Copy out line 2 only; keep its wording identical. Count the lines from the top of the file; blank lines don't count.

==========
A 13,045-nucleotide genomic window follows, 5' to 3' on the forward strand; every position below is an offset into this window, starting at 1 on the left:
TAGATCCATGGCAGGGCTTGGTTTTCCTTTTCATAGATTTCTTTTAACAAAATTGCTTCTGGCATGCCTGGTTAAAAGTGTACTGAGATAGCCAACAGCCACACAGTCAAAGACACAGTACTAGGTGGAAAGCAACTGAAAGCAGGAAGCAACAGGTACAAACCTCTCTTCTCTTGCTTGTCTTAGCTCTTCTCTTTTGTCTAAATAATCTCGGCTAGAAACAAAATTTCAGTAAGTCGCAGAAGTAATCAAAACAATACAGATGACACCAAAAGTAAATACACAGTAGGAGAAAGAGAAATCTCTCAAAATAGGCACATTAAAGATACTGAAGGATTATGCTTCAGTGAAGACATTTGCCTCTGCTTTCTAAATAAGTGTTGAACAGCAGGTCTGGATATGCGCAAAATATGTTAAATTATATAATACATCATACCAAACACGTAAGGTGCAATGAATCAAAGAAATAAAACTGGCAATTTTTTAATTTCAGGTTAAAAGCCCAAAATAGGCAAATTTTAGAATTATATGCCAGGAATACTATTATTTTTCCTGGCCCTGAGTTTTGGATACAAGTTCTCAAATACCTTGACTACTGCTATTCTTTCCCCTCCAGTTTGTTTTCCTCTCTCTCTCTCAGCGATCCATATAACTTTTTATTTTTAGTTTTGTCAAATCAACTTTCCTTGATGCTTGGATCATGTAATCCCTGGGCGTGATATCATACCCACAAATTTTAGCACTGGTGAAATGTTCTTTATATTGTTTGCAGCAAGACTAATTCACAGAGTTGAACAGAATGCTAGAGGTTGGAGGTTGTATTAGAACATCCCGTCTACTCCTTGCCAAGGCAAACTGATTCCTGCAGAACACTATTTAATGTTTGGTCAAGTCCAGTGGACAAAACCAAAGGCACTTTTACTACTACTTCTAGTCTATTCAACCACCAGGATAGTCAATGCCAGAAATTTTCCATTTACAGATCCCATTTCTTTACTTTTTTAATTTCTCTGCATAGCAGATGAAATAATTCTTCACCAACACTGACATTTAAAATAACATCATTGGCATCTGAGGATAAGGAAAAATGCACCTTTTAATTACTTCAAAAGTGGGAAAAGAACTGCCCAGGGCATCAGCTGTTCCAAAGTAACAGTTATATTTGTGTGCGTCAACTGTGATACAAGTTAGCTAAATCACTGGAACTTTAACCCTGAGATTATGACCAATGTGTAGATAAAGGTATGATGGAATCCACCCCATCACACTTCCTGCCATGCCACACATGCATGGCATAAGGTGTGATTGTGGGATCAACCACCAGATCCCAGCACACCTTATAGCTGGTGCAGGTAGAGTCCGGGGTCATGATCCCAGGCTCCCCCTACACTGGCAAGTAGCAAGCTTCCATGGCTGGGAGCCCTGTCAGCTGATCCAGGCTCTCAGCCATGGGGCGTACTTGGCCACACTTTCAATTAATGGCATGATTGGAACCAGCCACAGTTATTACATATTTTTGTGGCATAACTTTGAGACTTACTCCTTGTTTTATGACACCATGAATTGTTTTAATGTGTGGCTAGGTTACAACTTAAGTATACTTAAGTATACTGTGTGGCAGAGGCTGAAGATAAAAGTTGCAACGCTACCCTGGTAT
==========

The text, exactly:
TAGATCCATGGCAGGGCTTGGTTTTCCTTTTCATAGATTTCTTTTAACAAAATTGCTTCTGGCATGCCTGGTTAAAAGTGTACTGAGATAGCCAACAGCCACACAGTCAAAGACACAGTACTAGGTGGAAAGCAACTGAAAGCAGGAAGCAACAGGTACAAACCTCTCTTCTCTTGCTTGTCTTAGCTCTTCTCTTTTGTCTAAATAATCTCGGCTAGAAACAAAATTTCAGTAAGTCGCAGAAGTAATCAAAACAATACAGATGACACCAAAAGTAAATACACAGTAGGAGAAAGAGAAATCTCTCAAAATAGGCACATTAAAGATACTGAAGGATTATGCTTCAGTGAAGACATTTGCCTCTGCTTTCTAAATAAGTGTTGAACAGCAGGTCTGGATATGCGCAAAATATGTTAAATTATATAATACATCATACCAAACACGTAAGGTGCAATGAATCAAAGAAATAAAACTGGCAATTTTTTAATTTCAGGTTAAAAGCCCAAAATAGGCAAATTTTAGAATTATATGCCAGGAATACTATTATTTTTCCTGGCCCTGAGTTTTGGATACAAGTTCTCAAATACCTTGACTACTGCTATTCTTTCCCCTCCAGTTTGTTTTCCTCTCTCTCTCTCAGCGATCCATATAACTTTTTATTTTTAGTTTTGTCAAATCAACTTTCCTTGATGCTTGGATCATGTAATCCCTGGGCGTGATATCATACCCACAAATTTTAGCACTGGTGAAATGTTCTTTATATTGTTTGCAGCAAGACTAATTCACAGAGTTGAACAGAATGCTAGAGGTTGGAGGTTGTATTAGAACATCCCGTCTACTCCTTGCCAAGGCAAACTGATTCCTGCAGAACACTATTTAATGTTTGGTCAAGTCCAGTGGACAAAACCAAAGGCACTTTTACTACTACTTCTAGTCTATTCAACCACCAGGATAGTCAATGCCAGAAATTTTCCATTTACAGATCCCATTTCTTTACTTTTTTAATTTCTCTGCATAGCAGATGAAATAATTCTTCACCAACACTGACATTTAAAATAACATCATTGGCATCTGAGGATAAGGAAAAATGCACCTTTTAATTACTTCAAAAGTGGGAAAAGAACTGCCCAGGGCATCAGCTGTTCCAAAGTAACAGTTATATTTGTGTGCGTCAACTGTGATACAAGTTAGCTAAATCACTGGAACTTTAACCCTGAGATTATGACCAATGTGTAGATAAAGGTATGATGGAATCCACCCCATCACACTTCCTGCCATGCCACACATGCATGGCATAAGGTGTGATTGTGGGATCAACCACCAGATCCCAGCACACCTTATAGCTGGTGCAGGTAGAGTCCGGGGTCATGATCCCAGGCTCCCCCTACACTGGCAAGTAGCAAGCTTCCATGGCTGGGAGCCCTGTCAGCTGATCCAGGCTCTCAGCCATGGGGCGTACTTGGCCACACTTTCAATTAATGGCATGATTGGAACCAGCCACAGTTATTACATATTTTTGTGGCATAACTTTGAGACTTACTCCTTGTTTTATGACACCATGAATTGTTTTAATGTGTGGCTAGGTTACAACTTAAGTATACTTAAGTATACTGTGTGGCAGAGGCTGAAGATAAAAGTTGCAACGCTACCCTGGTAT